- Former foreign minister Julie Bishop is in hot water over a gift of $25,000 Jimmy Choo high heels.
- Australian ministers must pay the difference between any gifts received above a $300 threshold, and their true commercial value.
- Bishop says she has “complied” with official requirements.
Former foreign minister Julia Bishop’s penchant for high fashion may be coming back to haunt her.
Bishop noted in March that she had been given a pair of “Aboriginal print shoes,” – which were in fact a limited edition collaboration between top Aboriginal artist Peter Farmer and chic Grand Master Lineage, a new Chinese company connected to Jimmy Choo.
Australian ministers – and perhaps especially our foreign ministers – can accept gifts in their day to day roles, but must go ahead and pay the difference between any gifts received above a $300 threshold, and their true commercial value.
That could be bad news for Bishop, with Fairfax suggesting the shoes could be worth anywhere around $25,000.
Pressed by reporters about the true value of the shoes and any proof of payment, a spokeswoman for Bishop only said the West Australian minister has “complied” with official requirements.
And on Wednesday morning (AEDT), according to MSN, Bishop said, “I complied with the register of interest, and now we can talk about matters of concern to the Australian people.”
The problem for Bishop here is that recent history has proven the Australian people are in fact totally concerned when a politician gives the slightest impression of wandering off with the chequebook.
It’s certainly not a good look for the ex-litigator and prominent Instagrammer who last Christmas caused something of a scandal by flaunting earrings designed by a Liberal party donor, Margot McKinney, reportedly worth more than the average Australian minimum wage.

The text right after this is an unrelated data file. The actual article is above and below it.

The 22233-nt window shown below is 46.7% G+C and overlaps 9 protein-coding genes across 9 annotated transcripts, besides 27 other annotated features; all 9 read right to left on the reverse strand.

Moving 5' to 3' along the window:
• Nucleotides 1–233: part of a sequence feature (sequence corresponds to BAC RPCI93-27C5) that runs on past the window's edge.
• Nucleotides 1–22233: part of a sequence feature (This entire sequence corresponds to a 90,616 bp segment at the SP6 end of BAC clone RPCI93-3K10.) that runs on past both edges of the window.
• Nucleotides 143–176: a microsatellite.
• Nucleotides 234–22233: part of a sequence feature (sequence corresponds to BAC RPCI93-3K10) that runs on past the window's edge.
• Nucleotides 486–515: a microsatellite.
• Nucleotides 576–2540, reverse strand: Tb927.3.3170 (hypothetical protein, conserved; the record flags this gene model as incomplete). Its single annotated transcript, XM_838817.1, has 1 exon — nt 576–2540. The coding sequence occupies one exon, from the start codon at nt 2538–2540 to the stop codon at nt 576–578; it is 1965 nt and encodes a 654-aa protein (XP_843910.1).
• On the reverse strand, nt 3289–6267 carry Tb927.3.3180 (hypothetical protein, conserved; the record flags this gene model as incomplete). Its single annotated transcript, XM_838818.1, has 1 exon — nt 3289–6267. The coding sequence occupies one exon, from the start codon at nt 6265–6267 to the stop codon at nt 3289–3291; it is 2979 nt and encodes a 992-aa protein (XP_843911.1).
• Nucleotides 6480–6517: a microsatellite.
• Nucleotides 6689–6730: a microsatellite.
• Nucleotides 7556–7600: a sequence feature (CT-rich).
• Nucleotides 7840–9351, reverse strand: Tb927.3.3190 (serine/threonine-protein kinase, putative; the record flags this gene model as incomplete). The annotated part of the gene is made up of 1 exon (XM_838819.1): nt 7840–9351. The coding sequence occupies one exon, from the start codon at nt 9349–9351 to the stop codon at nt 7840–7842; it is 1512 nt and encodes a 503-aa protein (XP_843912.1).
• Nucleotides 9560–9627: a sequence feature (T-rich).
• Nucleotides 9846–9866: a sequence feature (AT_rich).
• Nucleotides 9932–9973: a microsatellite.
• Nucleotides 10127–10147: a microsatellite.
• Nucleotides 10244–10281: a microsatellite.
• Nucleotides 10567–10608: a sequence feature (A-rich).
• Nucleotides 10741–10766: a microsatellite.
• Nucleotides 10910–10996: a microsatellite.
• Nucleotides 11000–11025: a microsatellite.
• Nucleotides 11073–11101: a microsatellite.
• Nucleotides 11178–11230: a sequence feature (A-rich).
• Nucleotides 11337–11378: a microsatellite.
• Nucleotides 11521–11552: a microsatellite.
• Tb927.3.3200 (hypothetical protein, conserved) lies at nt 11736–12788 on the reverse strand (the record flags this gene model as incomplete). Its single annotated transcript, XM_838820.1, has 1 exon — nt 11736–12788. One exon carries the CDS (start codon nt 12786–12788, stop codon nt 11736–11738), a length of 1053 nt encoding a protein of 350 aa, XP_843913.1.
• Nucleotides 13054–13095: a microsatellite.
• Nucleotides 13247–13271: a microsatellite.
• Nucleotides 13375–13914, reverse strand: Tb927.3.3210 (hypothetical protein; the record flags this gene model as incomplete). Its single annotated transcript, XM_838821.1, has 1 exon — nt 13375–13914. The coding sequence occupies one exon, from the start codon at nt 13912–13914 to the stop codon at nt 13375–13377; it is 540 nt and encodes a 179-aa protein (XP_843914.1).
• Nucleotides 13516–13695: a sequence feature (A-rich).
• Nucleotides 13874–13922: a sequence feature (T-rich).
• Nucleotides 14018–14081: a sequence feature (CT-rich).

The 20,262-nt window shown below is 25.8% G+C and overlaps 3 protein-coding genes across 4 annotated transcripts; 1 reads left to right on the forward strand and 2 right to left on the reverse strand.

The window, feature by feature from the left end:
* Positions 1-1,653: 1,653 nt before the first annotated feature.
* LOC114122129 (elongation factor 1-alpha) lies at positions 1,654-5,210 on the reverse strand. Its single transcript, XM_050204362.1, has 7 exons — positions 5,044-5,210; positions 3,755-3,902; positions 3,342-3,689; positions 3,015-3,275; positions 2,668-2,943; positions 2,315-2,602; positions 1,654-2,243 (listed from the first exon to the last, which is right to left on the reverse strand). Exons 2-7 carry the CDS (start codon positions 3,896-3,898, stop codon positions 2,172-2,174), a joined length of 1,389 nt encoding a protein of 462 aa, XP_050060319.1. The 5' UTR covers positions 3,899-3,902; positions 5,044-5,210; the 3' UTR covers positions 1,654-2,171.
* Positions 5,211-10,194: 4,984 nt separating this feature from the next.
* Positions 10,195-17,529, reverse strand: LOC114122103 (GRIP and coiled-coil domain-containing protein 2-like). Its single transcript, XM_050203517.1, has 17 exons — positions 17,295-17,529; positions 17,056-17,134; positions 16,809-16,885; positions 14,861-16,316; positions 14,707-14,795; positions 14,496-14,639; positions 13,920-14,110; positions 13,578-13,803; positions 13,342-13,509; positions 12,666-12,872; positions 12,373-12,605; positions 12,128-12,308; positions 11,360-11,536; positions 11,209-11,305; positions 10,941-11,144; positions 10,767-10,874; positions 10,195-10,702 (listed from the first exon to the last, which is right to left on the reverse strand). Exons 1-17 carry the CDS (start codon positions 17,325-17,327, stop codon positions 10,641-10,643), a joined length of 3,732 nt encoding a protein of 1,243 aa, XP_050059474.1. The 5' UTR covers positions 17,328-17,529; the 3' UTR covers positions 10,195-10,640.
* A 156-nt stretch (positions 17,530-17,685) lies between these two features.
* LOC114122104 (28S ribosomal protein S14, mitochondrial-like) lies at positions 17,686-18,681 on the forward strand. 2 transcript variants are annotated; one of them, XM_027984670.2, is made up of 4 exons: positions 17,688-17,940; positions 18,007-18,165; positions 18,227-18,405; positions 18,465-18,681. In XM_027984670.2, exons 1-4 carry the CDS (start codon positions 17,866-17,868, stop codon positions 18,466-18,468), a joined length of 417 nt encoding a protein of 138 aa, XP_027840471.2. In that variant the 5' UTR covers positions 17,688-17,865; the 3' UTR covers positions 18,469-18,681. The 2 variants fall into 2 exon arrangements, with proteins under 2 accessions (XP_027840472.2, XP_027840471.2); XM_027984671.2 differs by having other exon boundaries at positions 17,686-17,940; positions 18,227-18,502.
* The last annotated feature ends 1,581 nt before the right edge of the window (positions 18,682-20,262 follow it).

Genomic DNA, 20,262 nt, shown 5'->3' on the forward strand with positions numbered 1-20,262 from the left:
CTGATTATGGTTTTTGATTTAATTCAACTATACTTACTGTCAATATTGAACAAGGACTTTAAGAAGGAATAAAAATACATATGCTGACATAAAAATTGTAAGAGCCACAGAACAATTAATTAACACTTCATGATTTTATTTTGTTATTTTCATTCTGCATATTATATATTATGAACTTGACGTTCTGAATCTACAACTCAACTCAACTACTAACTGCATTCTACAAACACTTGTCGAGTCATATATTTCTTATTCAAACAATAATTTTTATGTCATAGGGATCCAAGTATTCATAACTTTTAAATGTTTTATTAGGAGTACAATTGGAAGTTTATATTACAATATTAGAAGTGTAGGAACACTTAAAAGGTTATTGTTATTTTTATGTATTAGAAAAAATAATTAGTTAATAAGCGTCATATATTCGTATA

Bishop has not yet put it on the public record if her various Instagram trinkets are something borrowed, something loaned or something of a more commercial nature.
Australians are particularly touchy about politicians who are seen to be skimming off the top or stealing from under the table.
Ever since Liberal Party ministers Michael McKellar and John Moore got nicked for importing colour televisions on the sly back in 1982, “entitlements” has become a bit of a dirty word in local politics.
Former Speaker of the House of Representatives, Bronwyn Bishop also caused public outrage when she was called out for spending $5,227 taxpayer dollars on a 15-minute helicopter ride to a party fundraiser in 2015.
But in the current political climate, any perceived pressures or inducements with any hint of a Chinese flavour can be considered political suicide, and could cost Bishop another shot at regaining her old job.
Following four years as the shadow minister for foreign affairs and trade, Bishop became Australia’s first female foreign minister in September 2013.
Bishop went to the backbench after the latest Liberal Party leadership spill and the axing of Turnbull in August, although observers did note that she stepped down in a trademark blaze of footwear.
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